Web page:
Birdies, blurring the boundaries between drinking and entertainment venue, is one of the latest manifestations of a full-throttle interior designed to catch the youthful eye
Words by Jill Entwistle
Interior design and lighting
Lighting collaborator and supplier (pendant lighting, spotlighting and pink neon feature rope)
Design in some areas of the hotel, restaurant, bar and club sector has become increasingly more diverse, dramatic and occasionally downright outlandish in an attempt to create a competitive edge. Like retail, the drive has also been to counter the digital with the experiential, especially, though not exclusively, at the youthful end of the demographic scale.
In some cases, there have been attempts to offer more than just, say, a dining or conventional hospitality concept. A CNN article a few years ago cited the example of no less than four Hong Kong restaurants that combined dining with an art gallery experience, while the US 21c Museum Hotel chain, the Art Hotel in Santorini and others have pulled off a similar concept on a larger scale.
The essence of Birdies is fun – even the bar area is crowned with a plumage of neon pink rope
More subtly, there has been a blurring of lines between the café, the bar, the restaurant and even the nightclub, with venues occasionally morphing from one to the other in order to extend hours and maximise revenues. This means that design has had to be more nimble and adaptable to different atmospheres.
First, catching the eye and then retaining the challenged attention span of potential patrons calls for novelty, colour and dynamism. And there is only so much minimalism and monochromacity that can be borne before the desire erupts to counter the constraint with colour and pattern. Light dances in these environments. When decorative hair is let down, lighting must play its part in the fun, and – because of its potential for colour and dynamism – frequently orchestrates it.
Birdies, in London’s Battersea district, with design by Shed, is a classic example of this new breed of venue.
Tucked away under the iconic Battersea Power Station train arches, it is billed as an ‘electric sports social hybrid experience’, a mash-up of ‘cocktails, fusion tacos and the craziest of crazy golf courses’. The role of lighting, and occasionally lack of it, is crucial to the design, according to Shed’s David Dalziel, partner and lead designer of Birdies.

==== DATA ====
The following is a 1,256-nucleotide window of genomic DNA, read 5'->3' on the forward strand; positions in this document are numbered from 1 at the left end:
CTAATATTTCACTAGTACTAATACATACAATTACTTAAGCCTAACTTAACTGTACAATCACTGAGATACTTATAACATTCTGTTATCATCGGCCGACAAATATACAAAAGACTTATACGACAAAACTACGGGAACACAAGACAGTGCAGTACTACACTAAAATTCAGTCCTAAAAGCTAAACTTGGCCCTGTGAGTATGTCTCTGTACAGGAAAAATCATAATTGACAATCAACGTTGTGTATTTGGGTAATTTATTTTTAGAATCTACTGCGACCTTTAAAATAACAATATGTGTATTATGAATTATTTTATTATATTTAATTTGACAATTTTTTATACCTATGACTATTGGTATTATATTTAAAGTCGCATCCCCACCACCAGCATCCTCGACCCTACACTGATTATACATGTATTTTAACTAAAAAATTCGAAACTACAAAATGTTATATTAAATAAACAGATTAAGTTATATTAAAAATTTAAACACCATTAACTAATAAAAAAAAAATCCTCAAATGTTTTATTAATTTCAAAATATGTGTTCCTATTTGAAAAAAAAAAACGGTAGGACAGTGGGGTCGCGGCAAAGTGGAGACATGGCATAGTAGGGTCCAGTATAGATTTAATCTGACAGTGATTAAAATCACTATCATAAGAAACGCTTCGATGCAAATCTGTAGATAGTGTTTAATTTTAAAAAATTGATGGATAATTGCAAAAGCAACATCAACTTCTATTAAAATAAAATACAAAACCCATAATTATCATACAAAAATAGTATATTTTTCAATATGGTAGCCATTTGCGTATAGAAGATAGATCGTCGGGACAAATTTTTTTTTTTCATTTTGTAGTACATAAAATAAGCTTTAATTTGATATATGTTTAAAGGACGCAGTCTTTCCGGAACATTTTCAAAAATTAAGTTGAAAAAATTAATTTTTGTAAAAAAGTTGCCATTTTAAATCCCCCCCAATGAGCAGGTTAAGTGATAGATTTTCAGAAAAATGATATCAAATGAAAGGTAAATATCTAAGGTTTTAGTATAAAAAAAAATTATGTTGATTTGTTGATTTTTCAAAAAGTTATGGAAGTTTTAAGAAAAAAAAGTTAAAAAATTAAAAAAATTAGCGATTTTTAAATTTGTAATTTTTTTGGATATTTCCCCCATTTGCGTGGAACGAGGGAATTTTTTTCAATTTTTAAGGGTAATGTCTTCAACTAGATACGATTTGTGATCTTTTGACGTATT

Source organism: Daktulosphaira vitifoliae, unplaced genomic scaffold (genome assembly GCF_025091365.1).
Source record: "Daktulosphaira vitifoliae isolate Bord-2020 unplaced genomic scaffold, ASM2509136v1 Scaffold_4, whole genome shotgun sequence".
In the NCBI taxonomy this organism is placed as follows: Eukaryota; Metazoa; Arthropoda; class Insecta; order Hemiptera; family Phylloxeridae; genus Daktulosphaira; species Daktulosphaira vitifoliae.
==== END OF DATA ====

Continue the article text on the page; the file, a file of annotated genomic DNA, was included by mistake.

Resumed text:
‘As part of the overall aim to conceptualise a vibrant and visually crazy golf venue like no other, lighting played a huge part in achieving the unique immersive atmosphere,’ he says. ‘The intentionally chaotic and electrically charged environment was designed with a playful lighting approach to specific areas, holes, pockets and front bar area – whether to highlight, confuse, delight or immerse the customer, be that the player, the drinker, or, more often, both.'
‘While sometimes simple in their geometric design language, scale and illuminance go a long way to play with the spatial interpretation of spaces and holes,’ he adds. Industrial materials are juxtaposed with neon, plexiglass and bold graphics so that each hole has both an identity but also real gameplay meaning. ‘Players lose themselves in a kaleidoscope of colour, light and music,’ says Dalziel. ‘The course is intended to be a landscape of intrigue, discovery and excitement.’
The large, comic book elements and vivid, in-your-face graphics that form the golfing landscape are emphasised with strategic illumination. Each individual hole has a perimeter-skirting LED floor wash to denote the boundary of the hole itself.
On hole three (‘Hazard’), LED colour-changing battens on sequence timers were used, and also positioned behind a variety of vibrantly coloured polycarbonate wall panels providing immersive colour for players. ‘This is a play on golfing terminology interpreted with high-vis reflective chevrons and pattern graphics, coloured polycarbonate walls, floor-length yellow curtain and light-changing battens,’ explains Dalziel. ‘The combination creates by far one of the most vibrant, reflective and eye-catching elements of the overall scheme. If there was one way to play up a golfing term with light, graphics and reflective materiality it could certainly be this one.’
Hole five (‘Afraid of the Dark’), by contrast, plays with a lack of light, plunging patrons into darkness when a ball rims the hole on a missed putt. The immersive dark box experience is made edgier with a variety of surface textures and undulating floor levels.
Shed wanted the bar’s lighting to bedazzle, confound and compel with a glitzy dynamism, as here at hole three of the mini golf course
Internally illuminated signage, large lightbox type and colour-flashing LED light tubes add to the energy and physicality of the space. ‘A light carnival of colour and movement,’ explains Dalziel.
A 2.8m-high discreet – ‘almost unnoticeable to the eye’ – black track-and-spot system is used throughout, strategically located to allow flexible positioning of spots to highlight specific areas, holes and landscape features, as well as the necessary circulation routes within. Adjustable beam angles help wash wall backdrops and contrast colour flooring designs.
For the bar area, a simple 30m run of suspended and tangled pink neon rope light adds a graphic element, and together with the softer white globe pendant lights (dimmable for changes in pace from day to night) are reflected in the rose wall mirrors and white-gloss oversized menu gantry suspended above the bar. Conventional soft accent lighting brings out the brass edge detailing to the bar and the original brickwork arch shell.
It is an unapologetic brew of colour, graphics and lighting; what Dalziel describes as a ‘spirited kaleidoscope of illumination’.